Para 72 … Mrs. Bramble, distraught to see what was going on, banged on the table.
Para 73 … She reminded Fisher saying, “Kindly remember, there is a lady present.”
Para 74 … Fisher was as angry as he was sorry for his unseemly behaviour.
Para 75 … Fisher decided to pull back. He concluded that it was the Major who had made Bill to renege on his contract to fight. In his boxer’s tone, he said, “I just wanted to break his (Major’s) neck for him (Bill). I suppose it’s not to be. I know it’s him that’s at the bottom of it. And here I find them together, so I know it’s him.” Fisher obviously had been ashamed of his boorish behaviour in front of Mrs. Bramble.
In a friendly gesture, he put his hand around Bill and coaxed him to come to White Hart for training. He praised Bill for his past conduct. He assured this incident would be soon forgotten as it was because of bad company (Percy’s company) that had caused this aberration in Bramble.
Para 76 .. Bramble looked at his brother-in-law with hurt-innocence.
Para 77 .. Now the problem was who would bell the cat, and make Fisher to let Bramble stay away from the fight. Bramble pleaded with Major Percy to plead with Fisher for his case for a reprieve from the match.
Para 78 … Even the army man Percy could not summon the courage to pick up the cudgels on Bramble’s behalf. He asked his sister Jane (Mrs. Bramble) to speak to Fisher to make him withdraw from his apparently un-yielding position.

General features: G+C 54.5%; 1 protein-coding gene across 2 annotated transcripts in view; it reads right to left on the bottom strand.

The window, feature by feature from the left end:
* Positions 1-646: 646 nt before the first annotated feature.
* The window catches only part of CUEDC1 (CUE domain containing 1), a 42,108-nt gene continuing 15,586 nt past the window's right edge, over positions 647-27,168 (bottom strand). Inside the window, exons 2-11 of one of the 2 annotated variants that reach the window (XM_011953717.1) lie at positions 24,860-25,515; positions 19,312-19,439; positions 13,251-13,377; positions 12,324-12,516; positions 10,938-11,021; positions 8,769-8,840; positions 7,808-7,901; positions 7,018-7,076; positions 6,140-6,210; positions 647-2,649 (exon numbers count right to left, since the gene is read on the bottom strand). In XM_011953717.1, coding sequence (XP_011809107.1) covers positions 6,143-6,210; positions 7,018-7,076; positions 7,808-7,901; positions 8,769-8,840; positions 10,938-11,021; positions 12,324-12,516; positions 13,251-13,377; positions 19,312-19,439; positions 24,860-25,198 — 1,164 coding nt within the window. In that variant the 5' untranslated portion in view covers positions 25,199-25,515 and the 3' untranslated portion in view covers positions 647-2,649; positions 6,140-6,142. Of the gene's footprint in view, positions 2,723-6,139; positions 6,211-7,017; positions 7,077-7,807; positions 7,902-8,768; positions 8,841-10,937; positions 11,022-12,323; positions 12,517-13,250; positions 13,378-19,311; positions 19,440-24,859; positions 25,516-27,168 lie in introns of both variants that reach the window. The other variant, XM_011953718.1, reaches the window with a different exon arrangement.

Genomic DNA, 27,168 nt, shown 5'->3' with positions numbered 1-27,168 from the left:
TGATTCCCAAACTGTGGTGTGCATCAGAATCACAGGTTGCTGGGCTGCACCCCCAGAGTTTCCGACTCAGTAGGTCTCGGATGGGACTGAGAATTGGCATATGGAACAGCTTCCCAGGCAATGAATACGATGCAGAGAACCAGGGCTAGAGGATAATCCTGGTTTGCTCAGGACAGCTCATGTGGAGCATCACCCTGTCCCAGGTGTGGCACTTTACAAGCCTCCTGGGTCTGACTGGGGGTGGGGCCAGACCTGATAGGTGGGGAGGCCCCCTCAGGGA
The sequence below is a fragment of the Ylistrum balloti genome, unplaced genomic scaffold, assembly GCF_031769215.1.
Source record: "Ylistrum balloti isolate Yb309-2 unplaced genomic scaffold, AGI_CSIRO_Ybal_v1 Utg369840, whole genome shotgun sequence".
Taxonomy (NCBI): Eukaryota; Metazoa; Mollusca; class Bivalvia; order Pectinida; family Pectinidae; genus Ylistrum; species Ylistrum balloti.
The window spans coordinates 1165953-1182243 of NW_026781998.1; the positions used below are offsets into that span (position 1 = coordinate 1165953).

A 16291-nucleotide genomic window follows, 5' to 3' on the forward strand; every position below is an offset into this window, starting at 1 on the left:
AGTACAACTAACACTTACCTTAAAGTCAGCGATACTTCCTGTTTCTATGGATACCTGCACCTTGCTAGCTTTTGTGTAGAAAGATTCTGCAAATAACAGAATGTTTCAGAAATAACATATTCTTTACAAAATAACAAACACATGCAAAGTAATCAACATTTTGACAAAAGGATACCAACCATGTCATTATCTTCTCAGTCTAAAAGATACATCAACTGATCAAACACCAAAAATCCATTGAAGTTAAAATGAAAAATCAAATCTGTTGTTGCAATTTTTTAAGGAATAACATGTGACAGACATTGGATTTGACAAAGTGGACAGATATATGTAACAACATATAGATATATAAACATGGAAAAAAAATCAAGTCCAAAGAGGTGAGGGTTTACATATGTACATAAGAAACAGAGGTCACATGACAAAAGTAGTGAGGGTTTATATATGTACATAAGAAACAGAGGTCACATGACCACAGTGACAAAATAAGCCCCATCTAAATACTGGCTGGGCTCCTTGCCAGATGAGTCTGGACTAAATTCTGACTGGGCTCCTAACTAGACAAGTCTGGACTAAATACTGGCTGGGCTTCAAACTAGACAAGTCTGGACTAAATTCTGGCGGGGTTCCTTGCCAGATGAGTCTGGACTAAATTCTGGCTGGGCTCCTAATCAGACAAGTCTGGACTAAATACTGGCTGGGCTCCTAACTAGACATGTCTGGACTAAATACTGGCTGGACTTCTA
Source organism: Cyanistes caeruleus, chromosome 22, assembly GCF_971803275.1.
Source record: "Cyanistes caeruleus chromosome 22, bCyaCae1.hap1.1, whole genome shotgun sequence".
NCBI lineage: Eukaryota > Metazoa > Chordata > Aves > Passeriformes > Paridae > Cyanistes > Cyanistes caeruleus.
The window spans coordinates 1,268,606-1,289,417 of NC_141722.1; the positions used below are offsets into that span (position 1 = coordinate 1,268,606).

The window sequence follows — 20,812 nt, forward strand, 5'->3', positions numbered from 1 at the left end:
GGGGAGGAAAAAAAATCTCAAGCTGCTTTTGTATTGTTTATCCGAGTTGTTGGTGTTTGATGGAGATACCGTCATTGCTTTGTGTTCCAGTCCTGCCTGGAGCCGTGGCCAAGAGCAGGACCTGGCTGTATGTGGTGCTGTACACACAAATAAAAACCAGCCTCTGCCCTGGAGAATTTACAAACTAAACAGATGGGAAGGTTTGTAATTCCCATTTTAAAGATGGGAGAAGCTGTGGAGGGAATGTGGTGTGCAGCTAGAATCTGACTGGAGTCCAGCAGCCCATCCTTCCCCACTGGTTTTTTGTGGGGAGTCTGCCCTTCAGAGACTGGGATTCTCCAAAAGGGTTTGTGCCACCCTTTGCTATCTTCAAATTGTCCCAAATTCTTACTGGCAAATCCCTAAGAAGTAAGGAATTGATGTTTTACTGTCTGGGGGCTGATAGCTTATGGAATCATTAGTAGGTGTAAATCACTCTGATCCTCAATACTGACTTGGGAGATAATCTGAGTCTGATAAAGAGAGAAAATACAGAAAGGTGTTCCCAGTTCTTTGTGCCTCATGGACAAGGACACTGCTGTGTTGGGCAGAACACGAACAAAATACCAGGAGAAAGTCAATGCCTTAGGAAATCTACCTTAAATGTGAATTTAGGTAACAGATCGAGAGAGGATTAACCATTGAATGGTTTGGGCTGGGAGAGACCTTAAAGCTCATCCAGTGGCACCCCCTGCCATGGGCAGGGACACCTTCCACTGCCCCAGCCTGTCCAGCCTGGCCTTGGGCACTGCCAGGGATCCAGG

Para 79 … Jane refused.
Para 80 … Fisher, still unable to fathom what was in the back of the trio’s mind wondered what was there left to be talked about.
Para 81 … Fisher demanded the Bramble to clear the air.
Para 82 … Finally, Bramble dropped the bombshell. He asserted that he was not going to fight that Monday.
Para 83 … Fisher was taken aback.
Para 84 .. The Major opened up. Moving to the left to keep the table as a barrier between him and Fisher (Just in case Fisher exploded …) he mentioned how Bill Bramble had a bright new idea about his future life, and how Bramble planned to bury his past by giving up fighting for good. Quite brazenly, he said how much Bramble detested fighting as a profession and how elated was his brother-in-law to turn a new leaf in his life by doing something decent. Percy told Fisher how joyous was the occasion and even suggested that Fisher share the joy.
Para 85 … Fisher growled like a wounded lion.
Para 86 … Bramble concurred to what Percy had just narrated. He reiterated to Fisher that he was withdrawing from the Monday fight.
Para 87 … Rather impetuously, the Major rejoiced, saying ‘Glory!’
Para 88 .. The refusal of Bramble infuriated Fisher enormously. In an unintended show of the rage burning in him, he clutched the table cloth.